After seven years without explicit political responsibilities for regions, the government attached a minister to each of Canada’s regional economic development agencies. This signals a greater emphasis on local political leadership (and funding) to better manage regional and political issues like those that defeated Fisheries Minister Bernadette Jordan.
While Trudeau’s first Cabinet had limited experience from Quebec on the front-bench, Quebec-based ministers did well in this shuffle with Foreign Affairs Minister Melanie Joly, Heritage Minister Pablo Rodriguez, Industry Minister Francois-Philippe Champagne, Health Minister Jean-Yves Duclos, and Stephen Guilbeault at Environment signal a high-profile team of francophone Quebecers. It is clear from these promotions that the Liberals under Trudeau continue to see the long-term path to a majority government through the suburbs around Montreal, while holding the GTA core and suburbs, and growing their base in Greater Vancouver.
The pandemic was as exhausting for Cabinet as for everyone else. In March of 2020, the Ministers at the front of the crisis were Bill Morneau at Finance, Patty Hajdu at Health, Marc Garneau at Transport, Anita Anand at Procurement, Bill Blair at Public Safety and Chrystia Freeland at Intergovernmental Affairs. The government clearly thought it was time to switch ministers at all these ministries as we head into the endemic. Not one of these Ministers remains in the same portfolio today.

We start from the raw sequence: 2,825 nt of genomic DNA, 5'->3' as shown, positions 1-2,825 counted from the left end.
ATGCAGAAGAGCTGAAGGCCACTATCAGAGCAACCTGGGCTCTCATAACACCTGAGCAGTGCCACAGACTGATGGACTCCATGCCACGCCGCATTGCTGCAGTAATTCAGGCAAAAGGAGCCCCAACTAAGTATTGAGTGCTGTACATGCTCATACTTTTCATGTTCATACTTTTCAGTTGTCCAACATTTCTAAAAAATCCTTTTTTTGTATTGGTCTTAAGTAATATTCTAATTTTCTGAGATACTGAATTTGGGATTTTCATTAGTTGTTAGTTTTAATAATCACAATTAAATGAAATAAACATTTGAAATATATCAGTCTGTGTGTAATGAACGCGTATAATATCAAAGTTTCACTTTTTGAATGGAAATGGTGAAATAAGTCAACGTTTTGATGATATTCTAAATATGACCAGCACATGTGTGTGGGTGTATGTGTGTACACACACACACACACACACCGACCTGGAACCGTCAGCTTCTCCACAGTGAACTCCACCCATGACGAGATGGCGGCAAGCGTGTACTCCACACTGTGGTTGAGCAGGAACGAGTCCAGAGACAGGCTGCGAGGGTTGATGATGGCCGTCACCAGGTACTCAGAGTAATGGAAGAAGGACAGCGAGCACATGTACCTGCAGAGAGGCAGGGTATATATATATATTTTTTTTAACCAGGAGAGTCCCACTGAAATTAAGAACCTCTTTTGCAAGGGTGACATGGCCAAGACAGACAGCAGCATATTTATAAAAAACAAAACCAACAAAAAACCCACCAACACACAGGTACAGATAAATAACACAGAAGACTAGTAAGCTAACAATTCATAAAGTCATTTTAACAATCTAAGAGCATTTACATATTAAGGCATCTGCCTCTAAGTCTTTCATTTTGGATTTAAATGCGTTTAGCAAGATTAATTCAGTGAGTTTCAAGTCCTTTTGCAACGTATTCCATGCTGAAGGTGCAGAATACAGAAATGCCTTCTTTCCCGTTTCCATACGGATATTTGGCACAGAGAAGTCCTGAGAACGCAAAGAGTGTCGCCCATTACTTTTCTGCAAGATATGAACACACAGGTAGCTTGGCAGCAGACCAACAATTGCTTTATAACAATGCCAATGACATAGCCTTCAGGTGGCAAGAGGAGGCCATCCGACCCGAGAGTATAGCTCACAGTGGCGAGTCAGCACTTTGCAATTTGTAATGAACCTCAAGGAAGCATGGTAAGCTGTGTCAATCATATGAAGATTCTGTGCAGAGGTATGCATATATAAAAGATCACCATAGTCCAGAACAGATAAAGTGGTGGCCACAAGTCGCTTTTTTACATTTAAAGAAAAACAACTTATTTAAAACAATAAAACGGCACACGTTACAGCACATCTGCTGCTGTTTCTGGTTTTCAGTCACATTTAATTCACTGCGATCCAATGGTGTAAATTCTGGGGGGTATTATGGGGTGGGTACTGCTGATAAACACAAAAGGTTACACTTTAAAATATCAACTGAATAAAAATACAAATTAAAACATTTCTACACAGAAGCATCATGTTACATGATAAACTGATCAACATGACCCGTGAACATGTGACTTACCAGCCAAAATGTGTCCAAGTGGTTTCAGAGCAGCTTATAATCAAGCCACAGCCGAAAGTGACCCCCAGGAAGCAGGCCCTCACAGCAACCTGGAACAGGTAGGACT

You can view all Cabinet Members of the 44th Parliament, their portfolios, and their bios here.
After the 2019 election, the Trudeau government was left without seats in Alberta, Saskatchewan, and Nunavut. This meant the Liberals needed to appoint regional ministers who could bring forward regional concerns to the Cabinet table. We note the continuous importance of regional representation and influence for the Trudeau government with specific ministers taking responsibility for local Economic Development Agencies.
New ministers include: Dan Vandal at the Canadian Northern Economic Development Agency and Ginette Petitpas Taylor at the Atlantic Canada Opportunities Agency. Other ministers who now lead regional Economic Development Agencies include Harjit Sajjan, Patty Hajdu, Mary Ng, Helena Jaczek and newly elected Pascale St-Onge.
Ministers from British Columbia also signal the importance of the province to Liberal electoral victory with the appointment of Joyce Murray as Minister of Fisheries, Oceans and the Canadian Coast Guard and the appointment of Jonathan Wilkinson as Minister of Natural Resources. They will be key partners to Minister Guilbeault at Environment. Other key ministers from British Columbia include Carla Qualtrough at Employment, Workforce Development and Disability Inclusion and Harjit Sajjan at International Development.